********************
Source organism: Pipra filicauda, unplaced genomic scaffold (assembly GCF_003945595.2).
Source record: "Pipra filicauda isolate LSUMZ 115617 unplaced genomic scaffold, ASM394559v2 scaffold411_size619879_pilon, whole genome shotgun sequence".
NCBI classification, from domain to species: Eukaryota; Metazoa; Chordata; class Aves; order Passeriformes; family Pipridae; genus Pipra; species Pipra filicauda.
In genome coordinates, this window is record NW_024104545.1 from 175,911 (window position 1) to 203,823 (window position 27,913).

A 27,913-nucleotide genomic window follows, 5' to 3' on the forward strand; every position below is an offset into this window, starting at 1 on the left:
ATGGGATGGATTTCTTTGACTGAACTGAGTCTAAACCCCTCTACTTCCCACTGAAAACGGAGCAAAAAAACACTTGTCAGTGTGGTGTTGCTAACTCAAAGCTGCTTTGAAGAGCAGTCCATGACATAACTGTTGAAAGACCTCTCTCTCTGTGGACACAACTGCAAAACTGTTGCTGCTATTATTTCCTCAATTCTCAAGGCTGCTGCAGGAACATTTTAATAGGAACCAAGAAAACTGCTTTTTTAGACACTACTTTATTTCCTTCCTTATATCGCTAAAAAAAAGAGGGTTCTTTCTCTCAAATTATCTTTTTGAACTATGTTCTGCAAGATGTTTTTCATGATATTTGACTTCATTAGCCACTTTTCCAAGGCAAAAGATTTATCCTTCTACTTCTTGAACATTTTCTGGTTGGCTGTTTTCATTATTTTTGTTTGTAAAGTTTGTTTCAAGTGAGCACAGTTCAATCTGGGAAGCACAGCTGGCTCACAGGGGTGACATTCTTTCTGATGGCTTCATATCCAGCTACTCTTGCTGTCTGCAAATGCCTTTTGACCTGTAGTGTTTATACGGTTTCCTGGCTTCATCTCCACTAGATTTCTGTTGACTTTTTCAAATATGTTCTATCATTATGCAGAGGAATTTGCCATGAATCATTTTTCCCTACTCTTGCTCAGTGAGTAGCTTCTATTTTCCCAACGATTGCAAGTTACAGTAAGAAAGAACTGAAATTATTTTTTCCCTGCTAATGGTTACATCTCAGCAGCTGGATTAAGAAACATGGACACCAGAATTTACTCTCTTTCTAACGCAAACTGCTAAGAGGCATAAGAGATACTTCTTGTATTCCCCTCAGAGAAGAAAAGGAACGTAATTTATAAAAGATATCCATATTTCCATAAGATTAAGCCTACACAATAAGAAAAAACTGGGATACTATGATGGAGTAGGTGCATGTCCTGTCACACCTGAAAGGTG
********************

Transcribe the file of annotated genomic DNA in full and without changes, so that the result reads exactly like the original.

Source organism: Pipra filicauda, unplaced genomic scaffold (assembly GCF_003945595.2).
Source record: "Pipra filicauda isolate LSUMZ 115617 unplaced genomic scaffold, ASM394559v2 scaffold411_size619879_pilon, whole genome shotgun sequence".
NCBI classification, from domain to species: Eukaryota; Metazoa; Chordata; class Aves; order Passeriformes; family Pipridae; genus Pipra; species Pipra filicauda.
In genome coordinates, this window is record NW_024104545.1 from 175,911 (window position 1) to 203,823 (window position 27,913).

A 27,913-nucleotide genomic window follows, 5' to 3' on the forward strand; every position below is an offset into this window, starting at 1 on the left:
ATGGGATGGATTTCTTTGACTGAACTGAGTCTAAACCCCTCTACTTCCCACTGAAAACGGAGCAAAAAAACACTTGTCAGTGTGGTGTTGCTAACTCAAAGCTGCTTTGAAGAGCAGTCCATGACATAACTGTTGAAAGACCTCTCTCTCTGTGGACACAACTGCAAAACTGTTGCTGCTATTATTTCCTCAATTCTCAAGGCTGCTGCAGGAACATTTTAATAGGAACCAAGAAAACTGCTTTTTTAGACACTACTTTATTTCCTTCCTTATATCGCTAAAAAAAAGAGGGTTCTTTCTCTCAAATTATCTTTTTGAACTATGTTCTGCAAGATGTTTTTCATGATATTTGACTTCATTAGCCACTTTTCCAAGGCAAAAGATTTATCCTTCTACTTCTTGAACATTTTCTGGTTGGCTGTTTTCATTATTTTTGTTTGTAAAGTTTGTTTCAAGTGAGCACAGTTCAATCTGGGAAGCACAGCTGGCTCACAGGGGTGACATTCTTTCTGATGGCTTCATATCCAGCTACTCTTGCTGTCTGCAAATGCCTTTTGACCTGTAGTGTTTATACGGTTTCCTGGCTTCATCTCCACTAGATTTCTGTTGACTTTTTCAAATATGTTCTATCATTATGCAGAGGAATTTGCCATGAATCATTTTTCCCTACTCTTGCTCAGTGAGTAGCTTCTATTTTCCCAACGATTGCAAGTTACAGTAAGAAAGAACTGAAATTATTTTTTCCCTGCTAATGGTTACATCTCAGCAGCTGGATTAAGAAACATGGACACCAGAATTTACTCTCTTTCTAACGCAAACTGCTAAGAGGCATAAGAGATACTTCTTGTATTCCCCTCAGAGAAGAAAAGGAACGTAATTTATAAAAGATATCCATATTTCCATAAGATTAAGCCTACACAATAAGAAAAAACTGGGATACTATGATGGAGTAGGTGCATGTCCTGTCACACCTGAAAGGTG